The Prime Minister said in Parliament in February that the Government were very clear that the green belt must be protected. However, that commitment is not what it appears, given the pressure to meet housing targets. The Prime Minister ought to have been aware of that as her area, the Royal Borough of Windsor and Maidenhead, has a housing plan which includes putting 6,000 additional properties on green-belt land. I am not saying that is the wrong strategy for the royal borough, but it adds to the pressure on green-belt land.

In my own authority a proposal to build an estate on green-belt land was submitted in an area which already had quite a lot of housing. The proposal was vigorously opposed by the local community and the local council. After we turned it down, the developer appealed, so it went to the government-appointed planning inspector. The government appointee chose to overturn the local authority’s view, permitting development on a green-belt site. The justification was that although we were expected to have a target of around 1,000 new properties a year and the council had given planning permission for them, because the developers had not actually built those houses there was a shortfall of housing and this justified development on the green-belt site. That is my example, but it is not the only one I could give because I know that neighbouring authorities have had similar experiences. So what is the real strategy for green-belt sites? Are the Government being flexible or have they changed their policy? If they have not, why do they tell their inspectors to carry out what is actually government policy instead of doing their own thing?

The most extreme example of the failure of the housing market is obviously homelessness. In big cities and in smaller communities, we can see with our own eyes that the number of people who are rough sleeping has increased dramatically over the past few years. It is a disgrace for us as a society to see that happening. However, people who are rough sleeping are just the tip of the iceberg. I have some figures from Manchester City Council, which has a number of people to accommodate, and it says that it probably has to deal with 75 to 100 rough sleepers. That is bad enough, but on the back of that are 500 families living in temporary accommodation and 500 single people in inappropriate accommodation—but it has housed them—along with a further 900 people in supported accommodation. In other words, the number of people who do not have homes is much greater than the number of people who are sleeping on the streets.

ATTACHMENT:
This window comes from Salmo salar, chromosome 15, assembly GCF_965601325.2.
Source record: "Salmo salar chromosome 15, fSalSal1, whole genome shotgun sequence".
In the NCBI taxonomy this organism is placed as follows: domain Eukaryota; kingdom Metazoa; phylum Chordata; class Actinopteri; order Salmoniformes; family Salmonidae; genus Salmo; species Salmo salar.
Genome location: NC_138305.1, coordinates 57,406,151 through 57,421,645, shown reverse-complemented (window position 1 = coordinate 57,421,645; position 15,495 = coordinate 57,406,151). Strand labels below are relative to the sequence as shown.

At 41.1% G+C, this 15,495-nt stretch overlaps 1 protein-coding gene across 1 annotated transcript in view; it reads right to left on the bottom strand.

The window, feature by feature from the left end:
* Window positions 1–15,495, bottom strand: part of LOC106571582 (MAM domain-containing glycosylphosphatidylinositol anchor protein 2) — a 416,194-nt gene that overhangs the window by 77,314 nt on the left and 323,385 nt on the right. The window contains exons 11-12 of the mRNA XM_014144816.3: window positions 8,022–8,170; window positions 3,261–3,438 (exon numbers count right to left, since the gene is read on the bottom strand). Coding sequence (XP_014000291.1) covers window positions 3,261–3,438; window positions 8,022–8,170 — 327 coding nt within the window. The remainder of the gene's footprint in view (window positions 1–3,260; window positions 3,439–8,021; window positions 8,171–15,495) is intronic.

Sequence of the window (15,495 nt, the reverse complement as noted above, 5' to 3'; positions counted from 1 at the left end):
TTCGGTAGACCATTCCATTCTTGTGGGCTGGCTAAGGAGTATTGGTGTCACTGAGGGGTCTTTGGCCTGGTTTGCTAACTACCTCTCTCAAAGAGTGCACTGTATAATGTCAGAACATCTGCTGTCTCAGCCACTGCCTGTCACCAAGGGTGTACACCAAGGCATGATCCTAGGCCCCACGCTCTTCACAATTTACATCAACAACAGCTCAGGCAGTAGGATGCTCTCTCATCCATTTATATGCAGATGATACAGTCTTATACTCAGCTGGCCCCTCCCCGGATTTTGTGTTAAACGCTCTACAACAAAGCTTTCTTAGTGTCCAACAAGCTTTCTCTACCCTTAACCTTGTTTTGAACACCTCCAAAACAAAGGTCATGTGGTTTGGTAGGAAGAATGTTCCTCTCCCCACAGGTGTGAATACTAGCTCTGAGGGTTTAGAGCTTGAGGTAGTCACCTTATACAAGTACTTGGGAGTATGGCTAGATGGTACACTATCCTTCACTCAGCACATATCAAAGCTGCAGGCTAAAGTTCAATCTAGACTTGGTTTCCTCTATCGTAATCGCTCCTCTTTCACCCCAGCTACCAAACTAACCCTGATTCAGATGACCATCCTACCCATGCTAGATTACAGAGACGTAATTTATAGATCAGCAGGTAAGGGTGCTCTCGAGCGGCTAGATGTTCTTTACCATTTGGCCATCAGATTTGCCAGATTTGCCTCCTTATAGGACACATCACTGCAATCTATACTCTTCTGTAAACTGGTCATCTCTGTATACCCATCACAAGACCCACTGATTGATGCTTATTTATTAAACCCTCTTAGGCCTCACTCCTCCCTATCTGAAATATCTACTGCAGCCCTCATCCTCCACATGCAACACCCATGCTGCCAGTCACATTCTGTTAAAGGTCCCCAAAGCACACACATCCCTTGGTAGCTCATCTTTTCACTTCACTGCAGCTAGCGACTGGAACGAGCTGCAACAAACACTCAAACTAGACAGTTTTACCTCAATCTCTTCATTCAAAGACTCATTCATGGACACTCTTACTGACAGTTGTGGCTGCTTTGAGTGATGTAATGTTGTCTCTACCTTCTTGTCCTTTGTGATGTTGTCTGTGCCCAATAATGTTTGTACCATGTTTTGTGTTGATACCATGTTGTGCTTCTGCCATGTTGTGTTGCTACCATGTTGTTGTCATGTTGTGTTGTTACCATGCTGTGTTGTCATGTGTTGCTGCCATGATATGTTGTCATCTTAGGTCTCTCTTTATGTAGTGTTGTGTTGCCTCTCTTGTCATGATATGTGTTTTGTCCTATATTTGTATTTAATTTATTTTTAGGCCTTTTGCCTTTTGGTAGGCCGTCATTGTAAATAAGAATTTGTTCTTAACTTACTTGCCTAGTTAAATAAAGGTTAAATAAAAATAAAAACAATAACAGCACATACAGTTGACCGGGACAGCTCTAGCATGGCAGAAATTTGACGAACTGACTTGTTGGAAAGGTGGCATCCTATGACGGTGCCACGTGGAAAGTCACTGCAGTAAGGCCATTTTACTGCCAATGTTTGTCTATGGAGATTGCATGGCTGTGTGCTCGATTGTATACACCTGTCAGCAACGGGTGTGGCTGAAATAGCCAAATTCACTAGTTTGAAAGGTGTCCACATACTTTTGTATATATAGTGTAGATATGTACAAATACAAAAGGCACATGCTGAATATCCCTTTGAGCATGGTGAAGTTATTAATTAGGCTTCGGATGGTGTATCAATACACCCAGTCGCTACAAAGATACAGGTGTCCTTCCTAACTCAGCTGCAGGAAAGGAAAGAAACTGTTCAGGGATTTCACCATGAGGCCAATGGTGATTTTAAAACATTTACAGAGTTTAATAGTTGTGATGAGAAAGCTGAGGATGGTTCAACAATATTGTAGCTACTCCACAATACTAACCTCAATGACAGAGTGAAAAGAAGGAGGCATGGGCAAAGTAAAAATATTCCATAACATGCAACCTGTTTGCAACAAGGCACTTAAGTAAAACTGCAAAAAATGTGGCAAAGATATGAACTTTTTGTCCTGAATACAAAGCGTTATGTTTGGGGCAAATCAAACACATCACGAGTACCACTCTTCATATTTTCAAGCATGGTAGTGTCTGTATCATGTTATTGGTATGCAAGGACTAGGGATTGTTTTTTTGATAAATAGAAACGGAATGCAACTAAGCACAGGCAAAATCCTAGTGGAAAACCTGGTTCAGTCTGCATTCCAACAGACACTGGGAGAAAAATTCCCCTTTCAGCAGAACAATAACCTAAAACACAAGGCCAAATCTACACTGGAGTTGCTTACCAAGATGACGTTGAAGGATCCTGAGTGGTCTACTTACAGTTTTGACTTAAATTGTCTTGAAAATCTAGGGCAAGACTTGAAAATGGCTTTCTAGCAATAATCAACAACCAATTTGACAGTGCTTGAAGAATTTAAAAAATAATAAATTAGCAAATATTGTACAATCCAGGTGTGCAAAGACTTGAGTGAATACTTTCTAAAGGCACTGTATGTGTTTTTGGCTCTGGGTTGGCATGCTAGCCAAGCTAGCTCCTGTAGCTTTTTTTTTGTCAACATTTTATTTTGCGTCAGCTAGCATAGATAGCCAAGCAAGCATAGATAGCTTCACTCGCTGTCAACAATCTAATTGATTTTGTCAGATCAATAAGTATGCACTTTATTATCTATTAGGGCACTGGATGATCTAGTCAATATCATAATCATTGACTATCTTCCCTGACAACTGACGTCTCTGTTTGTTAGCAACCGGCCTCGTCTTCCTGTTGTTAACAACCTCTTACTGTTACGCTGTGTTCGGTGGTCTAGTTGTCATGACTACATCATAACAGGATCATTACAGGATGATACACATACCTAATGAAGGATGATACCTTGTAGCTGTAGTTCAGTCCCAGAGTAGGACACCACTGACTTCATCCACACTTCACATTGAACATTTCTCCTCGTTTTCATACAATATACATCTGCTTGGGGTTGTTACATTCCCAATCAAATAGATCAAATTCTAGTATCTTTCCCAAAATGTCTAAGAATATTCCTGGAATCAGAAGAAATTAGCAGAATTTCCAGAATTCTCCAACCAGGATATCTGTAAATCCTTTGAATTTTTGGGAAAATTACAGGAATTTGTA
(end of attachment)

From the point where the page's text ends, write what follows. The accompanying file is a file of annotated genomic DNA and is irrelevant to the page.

In Manchester the biggest cause of people becoming homeless is eviction by private landlords; the second is domestic violence. Eviction by private landlords is not normally associated with not paying rent; it is simply to do with changes in the strategy of the landlord and moving on and so on. I think we all recognise that. However, we need to admit that the causes of people becoming homeless are many and varied. If we are going to reduce homelessness properly, we need to provide not only appropriate additional accommodation but a range of supporting services to help those who for various reasons have chaotic lifestyles. They often do not have access to health services, particularly mental health services. Many in the north are ex-servicemen who come out of the Army and cannot adjust back into society. They have played their part but they are not given the support they need. As I say, it is not just a problem of getting more accommodation; it is a question of providing support for these people.

I understand that the Prime Minister is visiting Greater Manchester today and will be making announcements on both housing and homelessness. I am not claiming any credit for the fact that the Prime Minister is going to my home patch and making these announcements, but it is likely that your Lordships will recognise that our debates may have an influence on national affairs. I do not want to seem to be ungrateful. If the Prime Minister is giving some more money to Manchester, I will accept and thank her for it, but for me it is just an example of more tinkering at the edges and not looking at the fundamental causes of the housing crisis in this country. If the Government could only develop a strategic plan to get more houses built nationwide, that would provide support not only for Greater Manchester but for the whole country. This House would be behind such a strategy.

The housing crisis of course is not just about bricks and mortar; more importantly, it is about people whose lives are being blighted because of its impact. Housebuilding should be regarded as an investment in both the physical and social fabric of our nation. Let us commit ourselves to that investment, and I am sure that in the long term we will reap the benefits.